Years ago I met a guy who worked for the California Prune Board — he was there in 2001 when the FDA gave them permission to use “dried plums” as an alternative to “prunes”. (Since then they’ve been called the California Dried Plum Board.)
Dried plums/prunes have long suffered from a stigma as an old person’s laxative-aiding fruit — an image which didn’t exactly endear itself with the under-70 crowd.
I remember him telling me how frustrating it was to work for the Prune Board, because they knew that if you gave prunes to 100 people who had never heard of their, um, intestinal powers, you’d get close to 100 people who would buy them — and promote them to others.
In the world of research methodologies, measuring promoters versus detractors is what a NPS (Net Promoter Score) is all about. NPS measures the relative amount of customers who are promoters of a brand or company, versus customers who are detractors — the difference between those two numbers is the NPS.
NPS can be as low as −100% (everybody is a detractor) or as high as +100% (everybody is a promoter). By knowing this score and tracking changes, companies can understand to what degree their products and/or services are achieving customer satisfaction.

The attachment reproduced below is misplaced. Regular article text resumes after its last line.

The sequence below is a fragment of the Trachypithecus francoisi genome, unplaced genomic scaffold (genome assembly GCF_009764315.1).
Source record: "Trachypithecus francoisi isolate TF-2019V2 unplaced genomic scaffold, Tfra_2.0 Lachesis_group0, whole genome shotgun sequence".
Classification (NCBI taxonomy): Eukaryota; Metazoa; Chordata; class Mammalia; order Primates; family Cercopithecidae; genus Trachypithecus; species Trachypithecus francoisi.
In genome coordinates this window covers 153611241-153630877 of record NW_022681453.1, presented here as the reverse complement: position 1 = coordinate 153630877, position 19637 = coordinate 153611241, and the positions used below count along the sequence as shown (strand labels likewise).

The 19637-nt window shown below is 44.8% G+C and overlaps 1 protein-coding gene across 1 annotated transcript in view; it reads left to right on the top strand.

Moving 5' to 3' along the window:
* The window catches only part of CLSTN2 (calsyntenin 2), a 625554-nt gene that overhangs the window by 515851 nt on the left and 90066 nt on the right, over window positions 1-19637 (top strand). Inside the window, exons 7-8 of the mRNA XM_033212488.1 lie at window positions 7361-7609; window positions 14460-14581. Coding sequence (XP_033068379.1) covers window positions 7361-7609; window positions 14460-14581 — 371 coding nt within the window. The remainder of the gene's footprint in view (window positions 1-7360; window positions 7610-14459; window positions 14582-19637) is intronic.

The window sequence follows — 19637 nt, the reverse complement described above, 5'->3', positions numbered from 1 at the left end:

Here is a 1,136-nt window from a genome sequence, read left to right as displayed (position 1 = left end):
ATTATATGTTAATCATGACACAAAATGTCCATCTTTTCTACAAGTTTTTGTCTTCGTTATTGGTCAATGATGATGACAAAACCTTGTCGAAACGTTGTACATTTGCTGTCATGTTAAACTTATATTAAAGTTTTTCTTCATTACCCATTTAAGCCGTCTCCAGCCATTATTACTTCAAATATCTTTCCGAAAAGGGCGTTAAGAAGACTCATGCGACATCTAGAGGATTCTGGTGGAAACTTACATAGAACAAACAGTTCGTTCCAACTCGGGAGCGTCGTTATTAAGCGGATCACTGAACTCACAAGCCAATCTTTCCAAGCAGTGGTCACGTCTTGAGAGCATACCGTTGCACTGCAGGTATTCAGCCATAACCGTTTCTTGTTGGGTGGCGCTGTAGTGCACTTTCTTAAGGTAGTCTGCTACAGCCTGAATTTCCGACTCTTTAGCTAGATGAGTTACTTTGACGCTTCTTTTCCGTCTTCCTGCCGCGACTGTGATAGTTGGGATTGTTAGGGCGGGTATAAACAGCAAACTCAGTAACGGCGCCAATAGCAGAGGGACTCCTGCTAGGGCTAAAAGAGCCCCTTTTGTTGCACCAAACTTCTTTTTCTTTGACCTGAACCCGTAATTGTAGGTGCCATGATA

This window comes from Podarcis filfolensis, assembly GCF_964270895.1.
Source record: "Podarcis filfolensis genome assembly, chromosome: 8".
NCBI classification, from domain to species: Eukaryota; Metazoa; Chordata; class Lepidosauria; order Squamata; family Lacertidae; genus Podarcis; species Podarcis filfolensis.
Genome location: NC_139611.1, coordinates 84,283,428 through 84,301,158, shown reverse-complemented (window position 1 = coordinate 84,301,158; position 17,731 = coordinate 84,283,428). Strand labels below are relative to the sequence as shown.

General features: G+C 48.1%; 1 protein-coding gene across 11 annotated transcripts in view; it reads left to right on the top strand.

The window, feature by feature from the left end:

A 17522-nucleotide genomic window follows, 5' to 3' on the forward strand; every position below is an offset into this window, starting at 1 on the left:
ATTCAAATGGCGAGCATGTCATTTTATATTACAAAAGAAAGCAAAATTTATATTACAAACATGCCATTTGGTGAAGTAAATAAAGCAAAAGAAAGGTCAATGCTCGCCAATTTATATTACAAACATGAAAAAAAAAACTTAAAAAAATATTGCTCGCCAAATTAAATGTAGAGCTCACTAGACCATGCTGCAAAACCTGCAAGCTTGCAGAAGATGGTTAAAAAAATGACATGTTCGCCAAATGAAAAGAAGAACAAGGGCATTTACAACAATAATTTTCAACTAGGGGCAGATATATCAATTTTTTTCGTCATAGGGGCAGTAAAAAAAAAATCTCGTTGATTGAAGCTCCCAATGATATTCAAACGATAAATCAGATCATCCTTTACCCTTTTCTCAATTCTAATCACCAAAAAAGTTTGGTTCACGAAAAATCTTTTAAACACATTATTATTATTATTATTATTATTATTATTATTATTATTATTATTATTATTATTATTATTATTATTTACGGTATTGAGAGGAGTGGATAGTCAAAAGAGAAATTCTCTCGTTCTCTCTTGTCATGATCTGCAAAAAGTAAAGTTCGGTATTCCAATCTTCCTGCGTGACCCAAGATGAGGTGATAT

The standard NPS question is: “How likely is it that you would recommend our company/product/service to a friend or colleague?” Most companies can benefit from the answers to this question — and just as importantly, asking it every year to observe fluctuations and then reacting — or not reacting — accordingly.
I don’t know if the California Dried Plum Board knows their Net Promoter Score — I’d guess it’s very good. But with that unfortunate “laxative” stigma, they’re one of the few entities where a good NPS doesn’t make them feel any better.
Net Promoter Scores are sometimes higher, and more often lower, then many companies imagine. Give us a call to learn about your NPS.